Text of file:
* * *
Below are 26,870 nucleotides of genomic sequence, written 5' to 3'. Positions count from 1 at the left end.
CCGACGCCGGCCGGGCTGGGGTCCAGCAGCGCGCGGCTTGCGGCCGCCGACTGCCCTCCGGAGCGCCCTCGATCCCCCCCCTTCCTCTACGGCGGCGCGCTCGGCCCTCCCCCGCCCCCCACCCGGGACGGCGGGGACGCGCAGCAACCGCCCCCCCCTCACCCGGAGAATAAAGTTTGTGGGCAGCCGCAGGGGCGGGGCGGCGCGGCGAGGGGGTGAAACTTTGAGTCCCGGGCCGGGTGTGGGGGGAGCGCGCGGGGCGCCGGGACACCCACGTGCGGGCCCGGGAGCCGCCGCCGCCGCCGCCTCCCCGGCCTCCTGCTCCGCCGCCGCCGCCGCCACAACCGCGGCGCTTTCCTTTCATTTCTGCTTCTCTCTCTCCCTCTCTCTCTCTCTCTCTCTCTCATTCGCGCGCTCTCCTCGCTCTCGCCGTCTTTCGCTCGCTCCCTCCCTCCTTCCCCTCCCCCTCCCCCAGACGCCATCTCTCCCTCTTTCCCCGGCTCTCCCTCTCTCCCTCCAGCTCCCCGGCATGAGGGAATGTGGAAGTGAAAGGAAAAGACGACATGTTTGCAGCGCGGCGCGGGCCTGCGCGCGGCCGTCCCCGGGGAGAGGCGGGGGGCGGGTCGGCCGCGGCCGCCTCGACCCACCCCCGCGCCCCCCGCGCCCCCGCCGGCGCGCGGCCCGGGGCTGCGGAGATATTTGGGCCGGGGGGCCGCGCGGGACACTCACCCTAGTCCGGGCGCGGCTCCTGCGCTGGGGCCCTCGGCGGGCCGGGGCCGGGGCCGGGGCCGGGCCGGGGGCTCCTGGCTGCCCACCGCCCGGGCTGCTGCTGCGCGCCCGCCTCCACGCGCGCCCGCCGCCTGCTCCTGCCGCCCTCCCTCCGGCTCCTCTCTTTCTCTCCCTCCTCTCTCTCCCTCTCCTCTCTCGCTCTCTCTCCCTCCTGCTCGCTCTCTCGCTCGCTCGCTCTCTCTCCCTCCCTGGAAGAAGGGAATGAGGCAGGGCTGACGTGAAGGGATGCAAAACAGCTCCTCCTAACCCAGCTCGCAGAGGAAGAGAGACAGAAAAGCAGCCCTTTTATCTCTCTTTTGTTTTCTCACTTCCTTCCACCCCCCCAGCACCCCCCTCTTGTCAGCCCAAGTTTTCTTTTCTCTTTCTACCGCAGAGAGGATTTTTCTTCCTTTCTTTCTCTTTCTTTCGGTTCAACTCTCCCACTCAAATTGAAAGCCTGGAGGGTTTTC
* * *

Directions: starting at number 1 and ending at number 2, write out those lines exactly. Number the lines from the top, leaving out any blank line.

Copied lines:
Below are 26,870 nucleotides of genomic sequence, written 5' to 3'. Positions count from 1 at the left end.
CCGACGCCGGCCGGGCTGGGGTCCAGCAGCGCGCGGCTTGCGGCCGCCGACTGCCCTCCGGAGCGCCCTCGATCCCCCCCCTTCCTCTACGGCGGCGCGCTCGGCCCTCCCCCGCCCCCCACCCGGGACGGCGGGGACGCGCAGCAACCGCCCCCCCCTCACCCGGAGAATAAAGTTTGTGGGCAGCCGCAGGGGCGGGGCGGCGCGGCGAGGGGGTGAAACTTTGAGTCCCGGGCCGGGTGTGGGGGGAGCGCGCGGGGCGCCGGGACACCCACGTGCGGGCCCGGGAGCCGCCGCCGCCGCCGCCTCCCCGGCCTCCTGCTCCGCCGCCGCCGCCGCCACAACCGCGGCGCTTTCCTTTCATTTCTGCTTCTCTCTCTCCCTCTCTCTCTCTCTCTCTCTCTCATTCGCGCGCTCTCCTCGCTCTCGCCGTCTTTCGCTCGCTCCCTCCCTCCTTCCCCTCCCCCTCCCCCAGACGCCATCTCTCCCTCTTTCCCCGGCTCTCCCTCTCTCCCTCCAGCTCCCCGGCATGAGGGAATGTGGAAGTGAAAGGAAAAGACGACATGTTTGCAGCGCGGCGCGGGCCTGCGCGCGGCCGTCCCCGGGGAGAGGCGGGGGGCGGGTCGGCCGCGGCCGCCTCGACCCACCCCCGCGCCCCCCGCGCCCCCGCCGGCGCGCGGCCCGGGGCTGCGGAGATATTTGGGCCGGGGGGCCGCGCGGGACACTCACCCTAGTCCGGGCGCGGCTCCTGCGCTGGGGCCCTCGGCGGGCCGGGGCCGGGGCCGGGGCCGGGCCGGGGGCTCCTGGCTGCCCACCGCCCGGGCTGCTGCTGCGCGCCCGCCTCCACGCGCGCCCGCCGCCTGCTCCTGCCGCCCTCCCTCCGGCTCCTCTCTTTCTCTCCCTCCTCTCTCTCCCTCTCCTCTCTCGCTCTCTCTCCCTCCTGCTCGCTCTCTCGCTCGCTCGCTCTCTCTCCCTCCCTGGAAGAAGGGAATGAGGCAGGGCTGACGTGAAGGGATGCAAAACAGCTCCTCCTAACCCAGCTCGCAGAGGAAGAGAGACAGAAAAGCAGCCCTTTTATCTCTCTTTTGTTTTCTCACTTCCTTCCACCCCCCCAGCACCCCCCTCTTGTCAGCCCAAGTTTTCTTTTCTCTTTCTACCGCAGAGAGGATTTTTCTTCCTTTCTTTCTCTTTCTTTCGGTTCAACTCTCCCACTCAAATTGAAAGCCTGGAGGGTTTTC